Think the Bubble's Bursting on Amazon and Netflix? Think Again

After seeing both Amazon's and Netflix's stocks fall about 30% from all-time highs in the past several months, is there more to come? Is there a growth stock "bubble" popping, or is this really a good time to buy?

Jason Hall
Jason Hall
Apr 29, 2014 at 6:00PM
Consumer Goods

Netflix (NASDAQ:NFLX) and (NASDAQ:AMZN) are both love-it-or-hate-it stocks for many people. There's no denying the explosive growth that these two companies have seen over the past decade-plus, as they've revolutionized their industries and disrupted competitors along the way. At the same time, investors who bought into the story have made a fortune. Just as many chose not to invest in either of these "overpriced" investments, and have long railed against the market's overly rich valuing of these two companies. Mr. Market has changed his tune of late, punishing both stocks:

NFLX Chart

NFLX data by YCharts.

As you can see, both stocks are almost 30% (or more) off all-time highs, and the fall has been fast and recent. Has Mr. Market finally realized that these two stocks are just way too pricey for what the companies deliver? Are the naysayers finally being proved right, or is the market giving investors a chance to buy -- if not on the cheap, then maybe for a discount from the usual premium? Let's take a closer look.

Growth story coming to an end?
There's no denying how much these two companies have changed the way consumers buy stuff, whether it's physical goods or how we choose to access TV programming:

NFLX Revenue (TTM) Chart

NFLX Revenue (TTM) data by YCharts.

Both have grown revenues more than 1,100% over the past decade, a remarkable feat considering the compounded average growth rate the two have achieved over that period. Are the fast growth days coming to an end? There's little reason to expect the growth to stop anytime soon:

NFLX Revenue (TTM) Chart

NFLX Revenue (TTM) data by YCharts.

More than 100% growth from 2010 to 2013 -- that's pretty strong. Even over the past year, both saw sales increase more than 20%. 

What about profits?
The main thing Amazon's detractors have pointed to is the company's apparent inability to turn all that revenue growth into profits:

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NFLX Net Income (TTM) Chart

NFLX Net Income (TTM) data by YCharts.

Netflix, however, has done a remarkable job of growing earnings as it has expanded (and even reinvented) its business. Truthfully, this measure (net income) isn't necessarily the right one to use to measure either of these two companies -- especially Amazon.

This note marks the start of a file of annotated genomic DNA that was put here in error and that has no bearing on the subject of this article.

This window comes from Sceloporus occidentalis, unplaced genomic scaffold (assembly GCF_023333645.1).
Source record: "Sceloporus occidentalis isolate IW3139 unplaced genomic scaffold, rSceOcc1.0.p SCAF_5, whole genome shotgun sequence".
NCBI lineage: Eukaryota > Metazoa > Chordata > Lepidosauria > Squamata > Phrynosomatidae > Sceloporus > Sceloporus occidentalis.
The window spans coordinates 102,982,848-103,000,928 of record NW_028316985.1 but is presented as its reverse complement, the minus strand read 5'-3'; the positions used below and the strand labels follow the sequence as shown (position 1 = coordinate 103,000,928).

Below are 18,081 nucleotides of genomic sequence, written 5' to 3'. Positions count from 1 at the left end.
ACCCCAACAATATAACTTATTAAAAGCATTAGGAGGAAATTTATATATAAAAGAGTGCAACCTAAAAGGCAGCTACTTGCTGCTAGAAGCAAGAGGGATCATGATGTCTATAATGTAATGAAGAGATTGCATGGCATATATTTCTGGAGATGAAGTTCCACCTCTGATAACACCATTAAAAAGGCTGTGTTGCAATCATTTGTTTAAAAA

Amazon, while being a Web-based business, isn't really a Web-based business. Simply put, the company must operate and maintain physical properties -- and staff -- to warehouse and ship the goods that it sells. While not operating a retail footprint does give it a ton of operational and cost efficiencies versus its traditional retail competitors, it doesn't make Amazon immune from the real expense and time it takes to to expand physical capacity. It's been said ad nauseum, but the company really is plowing excess capital from sales back into the business. 

Netflix, on the other hand, faces a different series of challenges to grow. Historically, Netflix and Amazon were great comparables, as Netflix also relied on physical distribution of DVDs to meet customer demand. However, the past several years have seen this portion of the business grow significantly smaller, while streaming has become dominant. 

Netflix is largely dependent on the network effect, as the more people subscribe, the more cash Netflix has to invest in content. The argument from detractors is that Netflix will eventually not be able to both afford great content and keep subscription prices low. However, Netflix's expansion into exclusive content, as well as a history of making deals for content from studios such as Disney have proved again and again, that there's just no evidence that the company is going to get caught in some kind of "hamster wheel of doom."

More subscribers mean more money, which leads to more quality content. Content makers want large audience exposure to their content, both because they can charge more for it and because it will lead to more exposure and demand for new features down the road. It really is the "virtuous cycle" that Netflix management calls it. 

Still growing, still building the businesses
Step outside the stocks for a moment, and consider the size of both of these companies against the addressable market.  For a little perspective, consider that Amazon's revenue was $74 billion last year. If Amazon is the "everything store," and Wal-Mart's total sales last year was $476 billion, does it really sound as if the growth story is coming to an end? For Netflix, total revenue was $4.4 billion, and the company is very early in its international expansion. To date, Netflix has just under 50 million total subscribers worldwide. Of that total, only about 13 million are outside the United States, and that number has doubled from where it was one year ago. 

So... no bubble?
The reality is, both Netflix and Amazon have seen their stock prices move up and down by more than 20% within a few months more than a dozen times in the past decade. It's the reality of what happens with these two still-growing, and highly valued, companies. While I'm not willing to project when we will see them rebound, I'll go on the record saying that it most definitely will happen. That's because the businesses keep growing, and keep performing. And the market has historically been willing to pay for that. 

If you're not willing to pay the market premium for these transformational companies, that's fine; just don't expect either stock to fall in line with what traditional valuation metrics say they're worth anytime soon. But if you're willing to ride out the volatility, these are two still-growing, worthy, long-term investments.